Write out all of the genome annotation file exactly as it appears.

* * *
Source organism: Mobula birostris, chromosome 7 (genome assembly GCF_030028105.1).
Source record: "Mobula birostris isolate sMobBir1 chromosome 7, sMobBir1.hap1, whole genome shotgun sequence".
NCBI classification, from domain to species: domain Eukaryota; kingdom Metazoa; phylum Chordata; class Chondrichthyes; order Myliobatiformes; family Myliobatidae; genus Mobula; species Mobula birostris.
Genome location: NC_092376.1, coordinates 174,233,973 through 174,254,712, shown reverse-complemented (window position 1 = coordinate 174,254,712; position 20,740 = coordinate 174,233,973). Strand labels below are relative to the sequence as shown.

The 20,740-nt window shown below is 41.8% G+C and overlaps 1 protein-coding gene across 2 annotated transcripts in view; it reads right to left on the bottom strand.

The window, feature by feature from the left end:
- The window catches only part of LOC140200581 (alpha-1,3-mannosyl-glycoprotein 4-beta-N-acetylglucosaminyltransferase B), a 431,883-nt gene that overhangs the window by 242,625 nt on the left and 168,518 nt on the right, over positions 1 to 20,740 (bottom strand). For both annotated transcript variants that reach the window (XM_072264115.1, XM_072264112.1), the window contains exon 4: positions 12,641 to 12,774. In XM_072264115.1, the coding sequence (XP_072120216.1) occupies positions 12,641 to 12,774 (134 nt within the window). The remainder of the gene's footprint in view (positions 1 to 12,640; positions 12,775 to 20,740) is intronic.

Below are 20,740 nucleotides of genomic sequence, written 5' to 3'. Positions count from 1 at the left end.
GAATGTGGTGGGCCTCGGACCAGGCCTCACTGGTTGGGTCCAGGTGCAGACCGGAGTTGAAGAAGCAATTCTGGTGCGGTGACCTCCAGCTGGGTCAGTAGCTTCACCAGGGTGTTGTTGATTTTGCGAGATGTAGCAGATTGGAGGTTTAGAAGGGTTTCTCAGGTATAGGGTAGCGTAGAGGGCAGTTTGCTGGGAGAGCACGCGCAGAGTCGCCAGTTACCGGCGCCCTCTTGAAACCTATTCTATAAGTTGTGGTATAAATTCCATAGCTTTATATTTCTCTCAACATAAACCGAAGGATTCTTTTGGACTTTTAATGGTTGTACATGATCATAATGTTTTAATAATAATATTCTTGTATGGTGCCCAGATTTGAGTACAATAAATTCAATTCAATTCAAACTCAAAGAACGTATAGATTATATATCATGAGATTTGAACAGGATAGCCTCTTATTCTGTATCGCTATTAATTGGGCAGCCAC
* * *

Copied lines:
Source organism: Mobula birostris, chromosome 7 (genome assembly GCF_030028105.1).
Source record: "Mobula birostris isolate sMobBir1 chromosome 7, sMobBir1.hap1, whole genome shotgun sequence".
NCBI classification, from domain to species: domain Eukaryota; kingdom Metazoa; phylum Chordata; class Chondrichthyes; order Myliobatiformes; family Myliobatidae; genus Mobula; species Mobula birostris.
Genome location: NC_092376.1, coordinates 174,233,973 through 174,254,712, shown reverse-complemented (window position 1 = coordinate 174,254,712; position 20,740 = coordinate 174,233,973). Strand labels below are relative to the sequence as shown.

The 20,740-nt window shown below is 41.8% G+C and overlaps 1 protein-coding gene across 2 annotated transcripts in view; it reads right to left on the bottom strand.

The window, feature by feature from the left end:
- The window catches only part of LOC140200581 (alpha-1,3-mannosyl-glycoprotein 4-beta-N-acetylglucosaminyltransferase B), a 431,883-nt gene that overhangs the window by 242,625 nt on the left and 168,518 nt on the right, over positions 1 to 20,740 (bottom strand). For both annotated transcript variants that reach the window (XM_072264115.1, XM_072264112.1), the window contains exon 4: positions 12,641 to 12,774. In XM_072264115.1, the coding sequence (XP_072120216.1) occupies positions 12,641 to 12,774 (134 nt within the window). The remainder of the gene's footprint in view (positions 1 to 12,640; positions 12,775 to 20,740) is intronic.

Below are 20,740 nucleotides of genomic sequence, written 5' to 3'. Positions count from 1 at the left end.
GAATGTGGTGGGCCTCGGACCAGGCCTCACTGGTTGGGTCCAGGTGCAGACCGGAGTTGAAGAAGCAATTCTGGTGCGGTGACCTCCAGCTGGGTCAGTAGCTTCACCAGGGTGTTGTTGATTTTGCGAGATGTAGCAGATTGGAGGTTTAGAAGGGTTTCTCAGGTATAGGGTAGCGTAGAGGGCAGTTTGCTGGGAGAGCACGCGCAGAGTCGCCAGTTACCGGCGCCCTCTTGAAACCTATTCTATAAGTTGTGGTATAAATTCCATAGCTTTATATTTCTCTCAACATAAACCGAAGGATTCTTTTGGACTTTTAATGGTTGTACATGATCATAATGTTTTAATAATAATATTCTTGTATGGTGCCCAGATTTGAGTACAATAAATTCAATTCAATTCAAACTCAAAGAACGTATAGATTATATATCATGAGATTTGAACAGGATAGCCTCTTATTCTGTATCGCTATTAATTGGGCAGCCAC